Border & Immigration

Emily Bogel / NPR

This week on Fronteras:

We continue our conversation with Francisco Cantú, former Border Patrol agent and author of “The Line Becomes a River: Dispatches from the Border.”

The book recounts Cantú’s time patrolling the deserts of Arizona, New Mexico and Texas, where he encountered drug smugglers, as well as immigrants looking for better lives in the U.S.

In part two of our interview:

  • Cantu recounts his time living and working in El Paso.
  • The stresses of the job are revealed in nightmares (3.07 ).
  • Realizing it was time to leave the agency (4.34).
  • Why writing was a way to come to terms with internal struggles from his job (7.40).
  • Befriending Jose Martinez, an undocumented immigrant after leaving the agency (10.06).
  • Reads an excerpt from the book recounting Martinez’s deportation courtroom hearing (13.42).
  • Why immigrants like Martinez are determined to cross into the U.S. despite increased border security (17.25).


In his memoir “The Line Becomes a River: Dispatches from the Border,” Francisco Cantú uses a writing technique that might strike readers as unusual.

When he is writing dialogue, he omits quotation marks.

Cantú said quotation marks pull us away from the action on the page.

This week on Fronteras:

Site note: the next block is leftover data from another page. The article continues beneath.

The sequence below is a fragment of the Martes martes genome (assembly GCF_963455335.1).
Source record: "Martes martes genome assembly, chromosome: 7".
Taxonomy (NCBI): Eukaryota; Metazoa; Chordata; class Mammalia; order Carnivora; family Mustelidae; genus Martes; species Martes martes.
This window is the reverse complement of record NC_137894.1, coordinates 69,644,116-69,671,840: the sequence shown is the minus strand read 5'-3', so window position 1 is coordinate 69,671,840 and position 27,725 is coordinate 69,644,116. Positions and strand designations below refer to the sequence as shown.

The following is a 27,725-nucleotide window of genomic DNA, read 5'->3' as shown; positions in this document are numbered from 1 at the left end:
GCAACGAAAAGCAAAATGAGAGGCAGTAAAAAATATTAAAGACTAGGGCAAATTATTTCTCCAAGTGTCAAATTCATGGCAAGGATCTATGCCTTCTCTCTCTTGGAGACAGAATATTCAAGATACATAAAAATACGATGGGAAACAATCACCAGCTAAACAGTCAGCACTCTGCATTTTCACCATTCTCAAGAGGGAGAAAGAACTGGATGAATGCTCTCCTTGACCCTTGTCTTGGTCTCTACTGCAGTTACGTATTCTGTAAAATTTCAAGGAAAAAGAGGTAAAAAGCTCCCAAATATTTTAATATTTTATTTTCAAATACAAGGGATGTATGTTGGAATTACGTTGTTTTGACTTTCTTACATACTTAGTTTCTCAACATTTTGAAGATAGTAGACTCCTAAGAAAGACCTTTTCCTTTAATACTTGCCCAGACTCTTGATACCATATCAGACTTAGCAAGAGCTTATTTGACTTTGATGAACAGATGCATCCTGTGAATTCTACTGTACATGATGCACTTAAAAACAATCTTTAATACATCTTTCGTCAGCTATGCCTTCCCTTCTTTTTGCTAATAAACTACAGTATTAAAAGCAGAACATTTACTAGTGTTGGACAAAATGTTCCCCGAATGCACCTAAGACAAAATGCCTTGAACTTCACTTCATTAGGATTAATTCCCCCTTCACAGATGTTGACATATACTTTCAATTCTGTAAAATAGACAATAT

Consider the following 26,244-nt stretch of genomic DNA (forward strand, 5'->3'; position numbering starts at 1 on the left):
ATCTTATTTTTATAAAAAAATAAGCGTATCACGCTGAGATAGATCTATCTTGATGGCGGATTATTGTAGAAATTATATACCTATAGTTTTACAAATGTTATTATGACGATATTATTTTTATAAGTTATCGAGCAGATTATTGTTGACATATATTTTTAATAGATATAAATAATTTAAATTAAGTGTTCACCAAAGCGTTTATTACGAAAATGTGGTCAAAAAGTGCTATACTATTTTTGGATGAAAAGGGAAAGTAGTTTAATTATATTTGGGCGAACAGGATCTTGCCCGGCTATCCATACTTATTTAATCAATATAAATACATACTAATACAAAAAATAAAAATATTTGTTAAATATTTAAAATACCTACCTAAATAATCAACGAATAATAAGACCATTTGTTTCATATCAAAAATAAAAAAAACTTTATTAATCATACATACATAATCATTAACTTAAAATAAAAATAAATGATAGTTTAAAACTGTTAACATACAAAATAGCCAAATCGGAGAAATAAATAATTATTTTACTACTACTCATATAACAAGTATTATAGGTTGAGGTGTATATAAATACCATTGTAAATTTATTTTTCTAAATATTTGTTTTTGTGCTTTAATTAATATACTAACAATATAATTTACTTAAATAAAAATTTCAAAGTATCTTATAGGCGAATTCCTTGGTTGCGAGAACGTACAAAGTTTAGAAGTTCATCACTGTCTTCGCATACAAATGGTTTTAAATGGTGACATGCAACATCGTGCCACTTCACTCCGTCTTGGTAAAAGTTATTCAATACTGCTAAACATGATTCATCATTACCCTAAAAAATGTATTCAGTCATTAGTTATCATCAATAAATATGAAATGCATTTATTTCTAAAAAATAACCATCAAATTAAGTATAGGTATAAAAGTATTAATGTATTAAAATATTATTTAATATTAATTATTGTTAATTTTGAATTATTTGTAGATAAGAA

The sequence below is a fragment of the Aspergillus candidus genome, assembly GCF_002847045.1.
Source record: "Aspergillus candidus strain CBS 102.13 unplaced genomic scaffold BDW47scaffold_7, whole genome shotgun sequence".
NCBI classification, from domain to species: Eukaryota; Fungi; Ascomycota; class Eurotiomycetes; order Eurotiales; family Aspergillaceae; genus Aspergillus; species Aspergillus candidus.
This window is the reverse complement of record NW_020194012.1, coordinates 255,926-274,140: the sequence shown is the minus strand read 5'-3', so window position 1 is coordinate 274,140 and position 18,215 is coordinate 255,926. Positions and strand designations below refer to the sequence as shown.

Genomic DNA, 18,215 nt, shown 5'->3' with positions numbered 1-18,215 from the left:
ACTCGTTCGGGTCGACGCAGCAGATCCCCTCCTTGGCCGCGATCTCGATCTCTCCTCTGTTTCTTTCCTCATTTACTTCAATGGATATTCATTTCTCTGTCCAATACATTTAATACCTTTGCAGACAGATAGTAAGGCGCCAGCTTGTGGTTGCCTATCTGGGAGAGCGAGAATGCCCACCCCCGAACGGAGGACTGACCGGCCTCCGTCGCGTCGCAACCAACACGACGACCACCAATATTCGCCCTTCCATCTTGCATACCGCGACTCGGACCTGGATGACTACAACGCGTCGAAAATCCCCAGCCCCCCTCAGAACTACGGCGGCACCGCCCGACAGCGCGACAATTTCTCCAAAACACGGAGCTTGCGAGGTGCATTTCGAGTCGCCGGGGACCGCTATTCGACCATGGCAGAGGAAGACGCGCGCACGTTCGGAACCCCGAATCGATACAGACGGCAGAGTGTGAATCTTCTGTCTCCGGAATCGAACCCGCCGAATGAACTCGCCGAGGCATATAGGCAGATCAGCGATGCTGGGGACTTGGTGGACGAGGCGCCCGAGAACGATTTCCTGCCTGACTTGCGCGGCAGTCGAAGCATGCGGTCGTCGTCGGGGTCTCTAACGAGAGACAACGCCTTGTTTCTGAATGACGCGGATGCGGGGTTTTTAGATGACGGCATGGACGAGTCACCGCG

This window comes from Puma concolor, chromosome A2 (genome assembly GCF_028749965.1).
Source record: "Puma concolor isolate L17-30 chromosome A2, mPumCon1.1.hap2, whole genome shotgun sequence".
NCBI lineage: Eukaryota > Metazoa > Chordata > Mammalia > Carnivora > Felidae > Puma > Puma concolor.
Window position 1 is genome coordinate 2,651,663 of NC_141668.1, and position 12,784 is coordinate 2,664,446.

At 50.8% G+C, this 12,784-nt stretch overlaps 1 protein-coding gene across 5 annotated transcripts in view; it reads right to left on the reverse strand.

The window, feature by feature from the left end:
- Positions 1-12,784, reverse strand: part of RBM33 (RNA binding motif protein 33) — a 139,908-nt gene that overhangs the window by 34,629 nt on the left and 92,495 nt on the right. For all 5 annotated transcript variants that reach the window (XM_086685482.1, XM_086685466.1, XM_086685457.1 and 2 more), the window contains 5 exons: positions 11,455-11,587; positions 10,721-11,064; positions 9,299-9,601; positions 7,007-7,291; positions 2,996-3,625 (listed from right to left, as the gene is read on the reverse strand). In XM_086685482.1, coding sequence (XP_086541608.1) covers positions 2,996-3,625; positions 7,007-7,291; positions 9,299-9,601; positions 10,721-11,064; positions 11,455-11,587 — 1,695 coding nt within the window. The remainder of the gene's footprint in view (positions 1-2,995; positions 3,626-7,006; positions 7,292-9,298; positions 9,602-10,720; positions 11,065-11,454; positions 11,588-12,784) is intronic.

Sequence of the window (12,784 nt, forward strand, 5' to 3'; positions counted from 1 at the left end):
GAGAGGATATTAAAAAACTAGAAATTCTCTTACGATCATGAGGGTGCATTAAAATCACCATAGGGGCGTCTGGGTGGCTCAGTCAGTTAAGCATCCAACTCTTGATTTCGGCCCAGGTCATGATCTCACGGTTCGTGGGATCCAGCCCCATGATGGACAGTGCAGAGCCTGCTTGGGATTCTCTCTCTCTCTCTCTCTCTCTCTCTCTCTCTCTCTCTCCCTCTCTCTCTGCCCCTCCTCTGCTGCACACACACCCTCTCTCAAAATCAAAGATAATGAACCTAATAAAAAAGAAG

A conversation with Francisco Cantú, former Border Patrol agent and author of “The Line Becomes a River: Dispatches from the Border.”

He begins by talking about becoming an agent in 2008 and what he witnessed in the harsh Arizona desert. Cantú also discusses the inspiration behind the title “The Line Becomes a River” (3:35), and why he felt he needed to join the Border Patrol to understand immigration issues (6:30)

From his first days as a field agent in the Tucson (11:19) to tales of the immigrants he encountered in the field (16:36) to Cantú's eventual transfer to El Paso, where he begins to see how U.S. immigration policy “weaponizes the landscape.” 


Norma Martinez / Texas Public Radio

This week on Fronteras:

  • Despite uncertainty surrounding the future of the border wall, security companies are getting a leg up on offering the latest technologies.
  • Wildlife officials are putting up another barrier on the border — against rabies, that is (2:18).
  • San Antonio poet laureate Jenny Browne creates a poetry exchange and art display highlighting San Antonio’s hidden history (6:48).
  • A San Antonio art exhibit gives a ‘voz’ to the Latino immigrant experience (15:05).
  • Remembering the art historian who created one of the largest collections of Spanish art in Texas (17:19).


President Trump’s immigration framework calls for eventual citizenship for young immigrants brought to the U.S. as children, funding for a border wall and crackdowns on legal and illegal immigration.

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